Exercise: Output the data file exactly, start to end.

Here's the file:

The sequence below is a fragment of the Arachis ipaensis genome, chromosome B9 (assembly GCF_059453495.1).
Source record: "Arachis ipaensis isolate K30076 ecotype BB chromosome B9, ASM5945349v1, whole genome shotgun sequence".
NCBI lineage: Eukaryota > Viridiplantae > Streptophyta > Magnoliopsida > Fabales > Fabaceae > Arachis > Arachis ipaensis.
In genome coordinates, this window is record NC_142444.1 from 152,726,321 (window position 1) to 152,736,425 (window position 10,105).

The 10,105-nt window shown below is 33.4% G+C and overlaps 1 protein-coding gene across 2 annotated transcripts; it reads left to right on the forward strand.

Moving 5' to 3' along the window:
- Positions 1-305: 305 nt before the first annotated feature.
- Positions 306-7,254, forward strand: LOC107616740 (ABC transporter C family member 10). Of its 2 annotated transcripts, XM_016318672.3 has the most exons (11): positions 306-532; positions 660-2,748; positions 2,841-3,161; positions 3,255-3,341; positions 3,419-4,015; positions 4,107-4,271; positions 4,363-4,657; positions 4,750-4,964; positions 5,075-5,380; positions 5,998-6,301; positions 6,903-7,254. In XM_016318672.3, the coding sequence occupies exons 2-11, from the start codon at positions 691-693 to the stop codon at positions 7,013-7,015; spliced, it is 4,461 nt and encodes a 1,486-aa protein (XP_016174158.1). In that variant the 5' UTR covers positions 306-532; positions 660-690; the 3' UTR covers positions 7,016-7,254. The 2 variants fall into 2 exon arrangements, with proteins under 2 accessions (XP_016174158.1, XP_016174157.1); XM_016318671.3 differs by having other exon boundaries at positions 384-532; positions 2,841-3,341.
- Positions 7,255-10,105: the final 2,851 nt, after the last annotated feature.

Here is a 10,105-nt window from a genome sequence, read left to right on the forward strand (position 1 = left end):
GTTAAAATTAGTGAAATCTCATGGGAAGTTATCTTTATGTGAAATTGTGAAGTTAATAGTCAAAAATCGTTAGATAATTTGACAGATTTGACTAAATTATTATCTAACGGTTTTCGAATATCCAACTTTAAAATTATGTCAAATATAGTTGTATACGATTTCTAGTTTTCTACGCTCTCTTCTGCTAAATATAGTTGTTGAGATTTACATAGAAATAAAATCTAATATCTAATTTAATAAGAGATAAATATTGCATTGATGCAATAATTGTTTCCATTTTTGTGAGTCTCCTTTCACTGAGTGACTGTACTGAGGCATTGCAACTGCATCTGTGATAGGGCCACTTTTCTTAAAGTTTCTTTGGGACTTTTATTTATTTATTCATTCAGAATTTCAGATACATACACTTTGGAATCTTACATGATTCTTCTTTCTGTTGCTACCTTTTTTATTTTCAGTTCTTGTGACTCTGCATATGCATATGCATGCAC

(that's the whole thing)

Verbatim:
The sequence below is a fragment of the Arachis ipaensis genome, chromosome B9 (assembly GCF_059453495.1).
Source record: "Arachis ipaensis isolate K30076 ecotype BB chromosome B9, ASM5945349v1, whole genome shotgun sequence".
NCBI lineage: Eukaryota > Viridiplantae > Streptophyta > Magnoliopsida > Fabales > Fabaceae > Arachis > Arachis ipaensis.
In genome coordinates, this window is record NC_142444.1 from 152,726,321 (window position 1) to 152,736,425 (window position 10,105).

The 10,105-nt window shown below is 33.4% G+C and overlaps 1 protein-coding gene across 2 annotated transcripts; it reads left to right on the forward strand.

Moving 5' to 3' along the window:
- Positions 1-305: 305 nt before the first annotated feature.
- Positions 306-7,254, forward strand: LOC107616740 (ABC transporter C family member 10). Of its 2 annotated transcripts, XM_016318672.3 has the most exons (11): positions 306-532; positions 660-2,748; positions 2,841-3,161; positions 3,255-3,341; positions 3,419-4,015; positions 4,107-4,271; positions 4,363-4,657; positions 4,750-4,964; positions 5,075-5,380; positions 5,998-6,301; positions 6,903-7,254. In XM_016318672.3, the coding sequence occupies exons 2-11, from the start codon at positions 691-693 to the stop codon at positions 7,013-7,015; spliced, it is 4,461 nt and encodes a 1,486-aa protein (XP_016174158.1). In that variant the 5' UTR covers positions 306-532; positions 660-690; the 3' UTR covers positions 7,016-7,254. The 2 variants fall into 2 exon arrangements, with proteins under 2 accessions (XP_016174158.1, XP_016174157.1); XM_016318671.3 differs by having other exon boundaries at positions 384-532; positions 2,841-3,341.
- Positions 7,255-10,105: the final 2,851 nt, after the last annotated feature.

Here is a 10,105-nt window from a genome sequence, read left to right on the forward strand (position 1 = left end):
GTTAAAATTAGTGAAATCTCATGGGAAGTTATCTTTATGTGAAATTGTGAAGTTAATAGTCAAAAATCGTTAGATAATTTGACAGATTTGACTAAATTATTATCTAACGGTTTTCGAATATCCAACTTTAAAATTATGTCAAATATAGTTGTATACGATTTCTAGTTTTCTACGCTCTCTTCTGCTAAATATAGTTGTTGAGATTTACATAGAAATAAAATCTAATATCTAATTTAATAAGAGATAAATATTGCATTGATGCAATAATTGTTTCCATTTTTGTGAGTCTCCTTTCACTGAGTGACTGTACTGAGGCATTGCAACTGCATCTGTGATAGGGCCACTTTTCTTAAAGTTTCTTTGGGACTTTTATTTATTTATTCATTCAGAATTTCAGATACATACACTTTGGAATCTTACATGATTCTTCTTTCTGTTGCTACCTTTTTTATTTTCAGTTCTTGTGACTCTGCATATGCATATGCATGCAC